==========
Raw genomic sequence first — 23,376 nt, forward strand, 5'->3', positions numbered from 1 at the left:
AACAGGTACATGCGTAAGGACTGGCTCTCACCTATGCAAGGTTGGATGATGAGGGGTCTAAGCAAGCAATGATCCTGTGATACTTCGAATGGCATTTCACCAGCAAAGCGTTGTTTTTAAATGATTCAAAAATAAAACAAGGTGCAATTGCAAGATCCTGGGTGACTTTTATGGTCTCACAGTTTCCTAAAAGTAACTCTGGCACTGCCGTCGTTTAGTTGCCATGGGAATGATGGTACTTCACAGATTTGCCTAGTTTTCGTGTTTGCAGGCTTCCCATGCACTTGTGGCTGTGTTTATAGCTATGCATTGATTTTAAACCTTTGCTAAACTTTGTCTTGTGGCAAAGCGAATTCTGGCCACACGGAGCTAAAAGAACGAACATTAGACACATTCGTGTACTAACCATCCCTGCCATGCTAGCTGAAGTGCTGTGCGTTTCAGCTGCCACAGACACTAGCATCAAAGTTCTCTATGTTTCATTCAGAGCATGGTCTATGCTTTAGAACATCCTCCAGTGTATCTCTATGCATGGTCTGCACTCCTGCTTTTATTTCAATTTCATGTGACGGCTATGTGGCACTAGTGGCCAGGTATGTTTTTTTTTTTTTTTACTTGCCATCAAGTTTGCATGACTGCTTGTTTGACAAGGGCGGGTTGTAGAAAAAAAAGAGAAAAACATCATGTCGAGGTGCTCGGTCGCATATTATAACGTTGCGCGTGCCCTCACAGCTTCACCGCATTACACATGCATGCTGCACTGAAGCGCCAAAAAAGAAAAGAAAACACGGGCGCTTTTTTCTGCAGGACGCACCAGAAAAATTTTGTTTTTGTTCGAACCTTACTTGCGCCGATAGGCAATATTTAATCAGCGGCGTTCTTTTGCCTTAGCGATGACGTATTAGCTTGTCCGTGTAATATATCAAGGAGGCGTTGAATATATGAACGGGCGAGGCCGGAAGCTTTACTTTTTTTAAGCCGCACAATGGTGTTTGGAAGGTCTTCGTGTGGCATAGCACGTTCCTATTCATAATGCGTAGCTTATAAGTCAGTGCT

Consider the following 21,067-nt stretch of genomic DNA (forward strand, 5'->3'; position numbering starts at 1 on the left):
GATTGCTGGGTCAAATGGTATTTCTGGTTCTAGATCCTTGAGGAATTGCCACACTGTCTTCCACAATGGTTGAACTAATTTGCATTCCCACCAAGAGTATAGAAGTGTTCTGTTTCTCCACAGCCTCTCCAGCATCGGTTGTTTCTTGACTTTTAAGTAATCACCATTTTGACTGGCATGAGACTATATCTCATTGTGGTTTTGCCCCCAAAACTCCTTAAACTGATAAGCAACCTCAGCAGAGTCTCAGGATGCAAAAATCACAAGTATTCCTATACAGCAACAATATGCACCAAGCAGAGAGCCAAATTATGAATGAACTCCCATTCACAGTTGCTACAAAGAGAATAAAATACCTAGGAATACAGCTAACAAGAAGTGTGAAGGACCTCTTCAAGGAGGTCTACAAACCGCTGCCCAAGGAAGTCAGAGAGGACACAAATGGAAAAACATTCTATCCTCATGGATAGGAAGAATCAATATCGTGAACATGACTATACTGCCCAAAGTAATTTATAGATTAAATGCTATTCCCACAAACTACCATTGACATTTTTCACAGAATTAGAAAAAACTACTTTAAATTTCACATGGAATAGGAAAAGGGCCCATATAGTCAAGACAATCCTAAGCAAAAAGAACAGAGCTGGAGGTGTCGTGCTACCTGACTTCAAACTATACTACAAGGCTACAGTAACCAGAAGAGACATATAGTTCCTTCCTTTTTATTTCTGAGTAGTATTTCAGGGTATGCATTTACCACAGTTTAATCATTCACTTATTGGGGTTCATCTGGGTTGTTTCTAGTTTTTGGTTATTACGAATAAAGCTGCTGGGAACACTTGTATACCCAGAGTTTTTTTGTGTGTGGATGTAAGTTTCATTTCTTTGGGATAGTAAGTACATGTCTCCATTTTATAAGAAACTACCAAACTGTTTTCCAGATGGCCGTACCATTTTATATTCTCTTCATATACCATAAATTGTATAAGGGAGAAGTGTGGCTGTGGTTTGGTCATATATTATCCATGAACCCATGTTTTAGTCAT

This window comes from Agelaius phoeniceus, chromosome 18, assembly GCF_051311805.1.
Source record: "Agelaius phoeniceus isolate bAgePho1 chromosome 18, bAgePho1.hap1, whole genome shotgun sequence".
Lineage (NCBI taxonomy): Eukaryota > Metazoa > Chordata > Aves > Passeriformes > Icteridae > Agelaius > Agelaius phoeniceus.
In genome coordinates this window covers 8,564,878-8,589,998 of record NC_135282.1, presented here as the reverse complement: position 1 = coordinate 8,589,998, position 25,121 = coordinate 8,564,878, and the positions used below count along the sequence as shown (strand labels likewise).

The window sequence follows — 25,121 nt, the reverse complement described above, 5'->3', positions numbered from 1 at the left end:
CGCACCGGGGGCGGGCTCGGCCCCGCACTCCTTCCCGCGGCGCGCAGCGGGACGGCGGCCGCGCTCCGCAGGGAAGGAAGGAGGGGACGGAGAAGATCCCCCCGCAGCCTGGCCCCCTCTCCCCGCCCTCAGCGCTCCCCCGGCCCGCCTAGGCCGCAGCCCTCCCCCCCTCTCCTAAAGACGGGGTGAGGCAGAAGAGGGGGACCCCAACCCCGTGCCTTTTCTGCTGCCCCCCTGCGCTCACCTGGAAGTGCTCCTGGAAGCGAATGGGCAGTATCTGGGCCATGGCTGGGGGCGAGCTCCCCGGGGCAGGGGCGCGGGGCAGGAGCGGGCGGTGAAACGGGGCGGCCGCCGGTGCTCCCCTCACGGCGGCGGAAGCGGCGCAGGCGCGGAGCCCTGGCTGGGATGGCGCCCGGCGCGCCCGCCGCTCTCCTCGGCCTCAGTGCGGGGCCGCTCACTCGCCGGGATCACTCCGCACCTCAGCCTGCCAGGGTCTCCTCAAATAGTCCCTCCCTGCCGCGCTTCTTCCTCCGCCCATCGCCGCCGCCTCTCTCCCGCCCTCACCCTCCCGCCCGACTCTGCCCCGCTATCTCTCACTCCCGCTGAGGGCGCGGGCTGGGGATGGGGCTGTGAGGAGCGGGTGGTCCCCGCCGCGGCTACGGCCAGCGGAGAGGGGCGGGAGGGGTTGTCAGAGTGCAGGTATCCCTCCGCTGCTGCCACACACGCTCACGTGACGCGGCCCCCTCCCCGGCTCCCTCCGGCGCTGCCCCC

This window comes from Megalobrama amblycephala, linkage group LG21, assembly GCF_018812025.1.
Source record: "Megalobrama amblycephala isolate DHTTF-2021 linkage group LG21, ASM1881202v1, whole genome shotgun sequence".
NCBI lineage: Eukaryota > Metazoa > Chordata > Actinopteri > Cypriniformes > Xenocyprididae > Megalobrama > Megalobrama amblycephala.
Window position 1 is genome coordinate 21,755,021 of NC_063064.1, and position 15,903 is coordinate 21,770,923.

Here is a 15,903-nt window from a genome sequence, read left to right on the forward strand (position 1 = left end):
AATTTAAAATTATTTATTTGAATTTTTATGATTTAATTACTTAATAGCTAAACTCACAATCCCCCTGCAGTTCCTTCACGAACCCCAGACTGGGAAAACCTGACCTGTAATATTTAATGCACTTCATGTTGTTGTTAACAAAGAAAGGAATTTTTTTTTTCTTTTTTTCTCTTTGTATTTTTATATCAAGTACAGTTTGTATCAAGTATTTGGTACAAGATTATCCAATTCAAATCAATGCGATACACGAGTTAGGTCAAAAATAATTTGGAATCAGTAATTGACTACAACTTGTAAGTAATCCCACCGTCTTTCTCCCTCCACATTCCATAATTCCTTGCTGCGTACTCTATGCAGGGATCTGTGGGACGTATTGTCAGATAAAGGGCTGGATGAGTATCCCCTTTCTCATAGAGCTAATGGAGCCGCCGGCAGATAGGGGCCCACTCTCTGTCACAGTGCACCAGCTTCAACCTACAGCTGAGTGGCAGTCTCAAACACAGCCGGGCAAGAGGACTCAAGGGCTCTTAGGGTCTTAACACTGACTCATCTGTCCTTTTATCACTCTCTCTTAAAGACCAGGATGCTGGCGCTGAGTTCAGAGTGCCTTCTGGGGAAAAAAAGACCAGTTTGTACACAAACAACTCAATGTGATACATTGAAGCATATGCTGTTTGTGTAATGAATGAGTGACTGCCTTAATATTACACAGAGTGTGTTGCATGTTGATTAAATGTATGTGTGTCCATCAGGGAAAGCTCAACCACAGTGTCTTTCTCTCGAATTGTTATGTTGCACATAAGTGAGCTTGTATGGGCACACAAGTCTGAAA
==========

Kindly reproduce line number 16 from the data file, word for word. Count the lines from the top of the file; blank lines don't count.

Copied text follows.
AATTTAAAATTATTTATTTGAATTTTTATGATTTAATTACTTAATAGCTAAACTCACAATCCCCCTGCAGTTCCTTCACGAACCCCAGACTGGGAAAACCTGACCTGTAATATTTAATGCACTTCATGTTGTTGTTAACAAAGAAAGGAATTTTTTTTTTCTTTTTTTCTCTTTGTATTTTTATATCAAGTACAGTTTGTATCAAGTATTTGGTACAAGATTATCCAATTCAAATCAATGCGATACACGAGTTAGGTCAAAAATAATTTGGAATCAGTAATTGACTACAACTTGTAAGTAATCCCACCGTCTTTCTCCCTCCACATTCCATAATTCCTTGCTGCGTACTCTATGCAGGGATCTGTGGGACGTATTGTCAGATAAAGGGCTGGATGAGTATCCCCTTTCTCATAGAGCTAATGGAGCCGCCGGCAGATAGGGGCCCACTCTCTGTCACAGTGCACCAGCTTCAACCTACAGCTGAGTGGCAGTCTCAAACACAGCCGGGCAAGAGGACTCAAGGGCTCTTAGGGTCTTAACACTGACTCATCTGTCCTTTTATCACTCTCTCTTAAAGACCAGGATGCTGGCGCTGAGTTCAGAGTGCCTTCTGGGGAAAAAAAGACCAGTTTGTACACAAACAACTCAATGTGATACATTGAAGCATATGCTGTTTGTGTAATGAATGAGTGACTGCCTTAATATTACACAGAGTGTGTTGCATGTTGATTAAATGTATGTGTGTCCATCAGGGAAAGCTCAACCACAGTGTCTTTCTCTCGAATTGTTATGTTGCACATAAGTGAGCTTGTATGGGCACACAAGTCTGAAA